Longtime community activist and public safety advocate the Rev. Jesse Turner has officially entered the race for Pine Bluff City Council Ward 1 alderman as an independent.
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Letter carrier Wayne LaFrance does not consider himself a hero for checking for people inside a burning house earlier this year.
The Pine Bluff Wastewater Utility Commission is considering whether a rate increase described by officials as modest may be needed in 2015 to account for rising infrastructure costs and a shrinking customer base.
Little progress can be made on the partially collapsed old Sahara Temple at 620 S. Main St. until its owner returns to Pine Bluff, according to city officials.
Adult education classes may be returning to Southeast Arkansas College, pending approval from state offices.
The following is a list of people who have filed through Monday to run as independents in the Nov. 4 general election for local municipal offices.
Pine Bluff police are investigating a Saturday night shooting at a neighborhood reunion on the west side of the city that left a Sheridan man dead and three others wounded.
The Arkansas State Police held a good-bye party Thursday for Cpl. Carl Dunn Jr., who is leaving the force for a job with the railroad but not leaving Pine Bluff.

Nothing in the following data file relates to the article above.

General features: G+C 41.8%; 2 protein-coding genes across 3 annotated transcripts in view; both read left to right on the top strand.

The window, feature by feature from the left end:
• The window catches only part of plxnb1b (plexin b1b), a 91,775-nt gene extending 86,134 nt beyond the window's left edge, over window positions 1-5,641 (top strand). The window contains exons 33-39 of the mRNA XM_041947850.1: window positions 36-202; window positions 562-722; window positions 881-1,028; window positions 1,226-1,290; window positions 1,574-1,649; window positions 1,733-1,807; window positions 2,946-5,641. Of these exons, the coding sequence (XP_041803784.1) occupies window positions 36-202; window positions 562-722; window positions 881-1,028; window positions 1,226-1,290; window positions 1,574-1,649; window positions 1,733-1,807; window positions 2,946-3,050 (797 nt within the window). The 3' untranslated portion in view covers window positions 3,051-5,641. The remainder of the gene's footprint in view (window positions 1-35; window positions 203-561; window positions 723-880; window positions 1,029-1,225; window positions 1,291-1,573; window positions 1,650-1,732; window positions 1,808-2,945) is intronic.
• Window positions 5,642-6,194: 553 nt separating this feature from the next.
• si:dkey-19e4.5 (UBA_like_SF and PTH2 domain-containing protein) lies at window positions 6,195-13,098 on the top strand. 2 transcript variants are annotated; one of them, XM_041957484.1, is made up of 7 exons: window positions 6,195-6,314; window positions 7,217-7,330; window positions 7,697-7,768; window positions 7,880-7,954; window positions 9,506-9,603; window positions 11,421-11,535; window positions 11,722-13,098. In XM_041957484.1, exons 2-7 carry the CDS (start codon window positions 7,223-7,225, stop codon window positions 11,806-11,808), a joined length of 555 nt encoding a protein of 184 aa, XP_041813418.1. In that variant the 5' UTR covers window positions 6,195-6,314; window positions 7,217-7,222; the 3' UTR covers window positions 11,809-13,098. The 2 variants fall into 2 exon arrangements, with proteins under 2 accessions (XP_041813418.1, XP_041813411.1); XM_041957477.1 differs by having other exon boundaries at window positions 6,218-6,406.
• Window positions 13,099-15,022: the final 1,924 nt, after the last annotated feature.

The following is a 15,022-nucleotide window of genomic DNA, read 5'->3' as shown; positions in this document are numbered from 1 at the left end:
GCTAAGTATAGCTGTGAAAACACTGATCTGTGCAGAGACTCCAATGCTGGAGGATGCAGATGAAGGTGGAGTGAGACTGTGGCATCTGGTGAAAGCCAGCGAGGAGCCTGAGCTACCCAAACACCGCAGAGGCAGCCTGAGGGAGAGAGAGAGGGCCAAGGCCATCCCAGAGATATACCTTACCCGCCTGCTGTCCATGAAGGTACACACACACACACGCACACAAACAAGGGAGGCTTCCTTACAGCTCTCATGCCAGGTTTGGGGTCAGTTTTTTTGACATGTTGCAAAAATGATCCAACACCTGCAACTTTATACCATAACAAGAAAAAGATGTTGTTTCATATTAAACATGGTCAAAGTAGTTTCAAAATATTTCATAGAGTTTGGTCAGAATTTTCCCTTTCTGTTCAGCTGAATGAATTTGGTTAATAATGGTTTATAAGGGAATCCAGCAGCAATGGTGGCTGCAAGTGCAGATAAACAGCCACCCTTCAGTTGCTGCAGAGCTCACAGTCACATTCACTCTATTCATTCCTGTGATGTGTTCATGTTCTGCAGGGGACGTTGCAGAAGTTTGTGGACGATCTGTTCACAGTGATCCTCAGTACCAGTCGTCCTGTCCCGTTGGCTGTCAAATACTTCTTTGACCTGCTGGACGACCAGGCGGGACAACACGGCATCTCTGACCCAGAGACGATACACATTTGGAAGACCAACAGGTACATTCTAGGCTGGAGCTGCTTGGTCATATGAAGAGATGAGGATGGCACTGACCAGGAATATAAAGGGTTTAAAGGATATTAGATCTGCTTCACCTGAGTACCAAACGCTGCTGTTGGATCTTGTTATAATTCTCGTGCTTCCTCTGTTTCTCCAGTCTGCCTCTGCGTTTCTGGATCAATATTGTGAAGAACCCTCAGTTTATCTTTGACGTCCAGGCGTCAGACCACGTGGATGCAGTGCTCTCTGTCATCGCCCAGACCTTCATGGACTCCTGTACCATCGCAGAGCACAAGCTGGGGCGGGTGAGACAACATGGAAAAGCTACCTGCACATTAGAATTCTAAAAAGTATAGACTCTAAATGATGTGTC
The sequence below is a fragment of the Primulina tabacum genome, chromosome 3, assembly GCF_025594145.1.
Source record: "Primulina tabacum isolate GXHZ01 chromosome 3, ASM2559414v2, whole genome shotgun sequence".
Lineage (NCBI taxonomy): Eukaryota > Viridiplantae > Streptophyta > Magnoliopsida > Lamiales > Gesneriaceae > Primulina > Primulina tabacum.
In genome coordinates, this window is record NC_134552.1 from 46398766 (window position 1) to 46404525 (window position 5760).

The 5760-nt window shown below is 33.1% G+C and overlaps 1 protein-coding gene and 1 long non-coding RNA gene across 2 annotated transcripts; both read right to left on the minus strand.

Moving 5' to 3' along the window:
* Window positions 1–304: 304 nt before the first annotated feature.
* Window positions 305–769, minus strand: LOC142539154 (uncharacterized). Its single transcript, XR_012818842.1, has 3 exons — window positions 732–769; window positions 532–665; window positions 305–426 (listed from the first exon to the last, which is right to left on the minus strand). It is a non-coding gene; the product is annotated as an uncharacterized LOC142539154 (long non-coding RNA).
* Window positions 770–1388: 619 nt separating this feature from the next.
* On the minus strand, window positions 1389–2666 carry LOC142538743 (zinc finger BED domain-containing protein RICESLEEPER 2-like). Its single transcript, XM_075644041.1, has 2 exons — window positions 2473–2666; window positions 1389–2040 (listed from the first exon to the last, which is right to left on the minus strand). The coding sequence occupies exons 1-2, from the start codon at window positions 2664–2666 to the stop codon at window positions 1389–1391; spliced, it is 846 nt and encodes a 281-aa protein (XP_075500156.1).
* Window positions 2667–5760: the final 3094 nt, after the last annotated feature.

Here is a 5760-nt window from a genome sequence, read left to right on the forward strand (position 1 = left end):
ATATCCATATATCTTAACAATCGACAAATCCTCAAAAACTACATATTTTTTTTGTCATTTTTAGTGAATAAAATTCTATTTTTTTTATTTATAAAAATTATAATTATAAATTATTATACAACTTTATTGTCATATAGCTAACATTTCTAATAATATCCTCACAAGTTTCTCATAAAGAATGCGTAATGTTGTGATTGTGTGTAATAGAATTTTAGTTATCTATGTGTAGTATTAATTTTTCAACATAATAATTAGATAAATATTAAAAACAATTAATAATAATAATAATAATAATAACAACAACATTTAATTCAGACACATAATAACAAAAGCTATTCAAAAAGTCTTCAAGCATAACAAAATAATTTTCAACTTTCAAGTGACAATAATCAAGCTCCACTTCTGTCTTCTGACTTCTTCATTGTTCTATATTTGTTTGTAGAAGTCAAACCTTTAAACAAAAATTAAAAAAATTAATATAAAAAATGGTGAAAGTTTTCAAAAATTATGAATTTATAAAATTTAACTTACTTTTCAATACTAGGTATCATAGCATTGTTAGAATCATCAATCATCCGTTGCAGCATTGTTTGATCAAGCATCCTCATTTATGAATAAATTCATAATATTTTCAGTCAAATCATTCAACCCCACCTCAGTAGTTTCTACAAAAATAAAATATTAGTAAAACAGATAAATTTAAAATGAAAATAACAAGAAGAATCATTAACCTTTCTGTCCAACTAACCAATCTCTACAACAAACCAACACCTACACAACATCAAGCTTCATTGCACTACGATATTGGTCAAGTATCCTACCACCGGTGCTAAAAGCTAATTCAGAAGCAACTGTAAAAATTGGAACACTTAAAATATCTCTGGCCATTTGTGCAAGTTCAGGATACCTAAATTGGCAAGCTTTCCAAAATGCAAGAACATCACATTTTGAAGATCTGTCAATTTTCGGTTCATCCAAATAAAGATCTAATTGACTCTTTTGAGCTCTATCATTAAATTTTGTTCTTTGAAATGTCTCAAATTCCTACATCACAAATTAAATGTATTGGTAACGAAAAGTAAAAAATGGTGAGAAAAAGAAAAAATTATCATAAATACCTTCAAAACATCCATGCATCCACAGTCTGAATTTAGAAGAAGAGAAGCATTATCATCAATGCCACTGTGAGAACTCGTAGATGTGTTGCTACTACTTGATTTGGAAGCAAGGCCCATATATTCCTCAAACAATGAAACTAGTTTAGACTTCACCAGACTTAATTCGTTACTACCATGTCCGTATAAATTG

William Fells III rollicks on the floor and watches cartoons with his little brother and goofs off with his friends on Facebook and Twitter like most teenagers. But once he turns his attention to what matters most, his deep-rooted conviction for impacting his community instantly separates him from the crowd.
Sometimes it seems that people fear they will not reach their maximal life span without the benefit of a baby aspirin every day, but aspirin carries some real risks, which can exceed the presumed benefit in many older people. (I don’t take it; and later I’ll give you an Internet site to consult that will tell you if you are better off taking or not taking this venerable drug.) Because aspirin is available over the counter, people may take it without medical supervision or continue long after the risk of bleeding exceeds the potential benefit.